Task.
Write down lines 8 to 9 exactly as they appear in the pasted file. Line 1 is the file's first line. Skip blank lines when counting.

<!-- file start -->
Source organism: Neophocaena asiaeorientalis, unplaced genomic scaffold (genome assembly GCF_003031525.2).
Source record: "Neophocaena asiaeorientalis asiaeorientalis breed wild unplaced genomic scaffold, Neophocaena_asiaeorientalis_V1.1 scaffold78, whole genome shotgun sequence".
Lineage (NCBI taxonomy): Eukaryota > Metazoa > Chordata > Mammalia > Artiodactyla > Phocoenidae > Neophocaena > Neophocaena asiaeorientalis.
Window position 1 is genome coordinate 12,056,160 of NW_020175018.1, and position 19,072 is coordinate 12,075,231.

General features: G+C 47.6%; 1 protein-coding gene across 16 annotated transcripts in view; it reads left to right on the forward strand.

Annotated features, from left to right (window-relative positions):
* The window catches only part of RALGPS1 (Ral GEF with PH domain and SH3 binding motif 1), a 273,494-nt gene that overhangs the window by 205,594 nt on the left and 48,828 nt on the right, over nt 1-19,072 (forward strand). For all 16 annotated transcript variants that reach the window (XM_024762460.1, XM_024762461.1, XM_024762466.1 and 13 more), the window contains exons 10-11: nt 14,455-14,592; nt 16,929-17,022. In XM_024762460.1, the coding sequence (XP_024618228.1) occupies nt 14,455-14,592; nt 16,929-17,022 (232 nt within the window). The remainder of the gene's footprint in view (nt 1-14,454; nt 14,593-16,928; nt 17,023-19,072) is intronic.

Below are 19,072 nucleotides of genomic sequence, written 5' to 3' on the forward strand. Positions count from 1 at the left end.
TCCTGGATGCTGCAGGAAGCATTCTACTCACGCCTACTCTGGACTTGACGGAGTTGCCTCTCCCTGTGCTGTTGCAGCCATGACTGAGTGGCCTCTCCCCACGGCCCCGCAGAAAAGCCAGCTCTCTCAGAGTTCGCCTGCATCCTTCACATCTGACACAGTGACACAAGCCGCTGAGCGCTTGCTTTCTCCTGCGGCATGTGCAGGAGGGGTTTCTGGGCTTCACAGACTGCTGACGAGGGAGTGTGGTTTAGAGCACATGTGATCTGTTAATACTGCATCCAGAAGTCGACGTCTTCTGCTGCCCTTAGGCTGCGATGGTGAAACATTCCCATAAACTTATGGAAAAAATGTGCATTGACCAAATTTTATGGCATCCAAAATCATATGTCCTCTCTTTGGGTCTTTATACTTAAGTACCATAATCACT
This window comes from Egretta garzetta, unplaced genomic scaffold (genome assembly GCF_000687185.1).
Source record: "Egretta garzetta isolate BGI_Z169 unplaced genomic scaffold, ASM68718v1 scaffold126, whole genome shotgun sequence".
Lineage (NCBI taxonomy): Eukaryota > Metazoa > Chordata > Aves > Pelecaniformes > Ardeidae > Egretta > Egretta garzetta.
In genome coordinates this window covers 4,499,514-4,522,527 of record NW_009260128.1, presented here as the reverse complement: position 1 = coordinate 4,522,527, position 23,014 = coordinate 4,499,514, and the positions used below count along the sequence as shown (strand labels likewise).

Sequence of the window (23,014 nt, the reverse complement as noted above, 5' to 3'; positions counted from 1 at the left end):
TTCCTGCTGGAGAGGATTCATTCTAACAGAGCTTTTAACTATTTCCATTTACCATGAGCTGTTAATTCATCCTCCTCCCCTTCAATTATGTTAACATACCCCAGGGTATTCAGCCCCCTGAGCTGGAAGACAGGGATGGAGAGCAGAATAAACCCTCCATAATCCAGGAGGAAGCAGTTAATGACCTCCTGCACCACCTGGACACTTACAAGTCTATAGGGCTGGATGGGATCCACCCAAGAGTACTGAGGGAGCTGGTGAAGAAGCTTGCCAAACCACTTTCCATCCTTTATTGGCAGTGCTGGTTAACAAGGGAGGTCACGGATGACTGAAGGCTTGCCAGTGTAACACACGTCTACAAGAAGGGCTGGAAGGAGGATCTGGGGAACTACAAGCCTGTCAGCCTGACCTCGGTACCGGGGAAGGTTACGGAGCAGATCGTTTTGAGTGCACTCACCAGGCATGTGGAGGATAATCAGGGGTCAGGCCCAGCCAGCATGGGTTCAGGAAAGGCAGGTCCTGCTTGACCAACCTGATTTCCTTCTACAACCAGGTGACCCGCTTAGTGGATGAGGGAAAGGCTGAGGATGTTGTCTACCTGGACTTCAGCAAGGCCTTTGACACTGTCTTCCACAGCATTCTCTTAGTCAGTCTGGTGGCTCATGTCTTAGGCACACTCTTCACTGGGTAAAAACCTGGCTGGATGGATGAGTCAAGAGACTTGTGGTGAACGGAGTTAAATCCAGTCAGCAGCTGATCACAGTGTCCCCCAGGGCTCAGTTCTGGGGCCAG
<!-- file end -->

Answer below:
Below are 19,072 nucleotides of genomic sequence, written 5' to 3' on the forward strand. Positions count from 1 at the left end.
TCCTGGATGCTGCAGGAAGCATTCTACTCACGCCTACTCTGGACTTGACGGAGTTGCCTCTCCCTGTGCTGTTGCAGCCATGACTGAGTGGCCTCTCCCCACGGCCCCGCAGAAAAGCCAGCTCTCTCAGAGTTCGCCTGCATCCTTCACATCTGACACAGTGACACAAGCCGCTGAGCGCTTGCTTTCTCCTGCGGCATGTGCAGGAGGGGTTTCTGGGCTTCACAGACTGCTGACGAGGGAGTGTGGTTTAGAGCACATGTGATCTGTTAATACTGCATCCAGAAGTCGACGTCTTCTGCTGCCCTTAGGCTGCGATGGTGAAACATTCCCATAAACTTATGGAAAAAATGTGCATTGACCAAATTTTATGGCATCCAAAATCATATGTCCTCTCTTTGGGTCTTTATACTTAAGTACCATAATCACT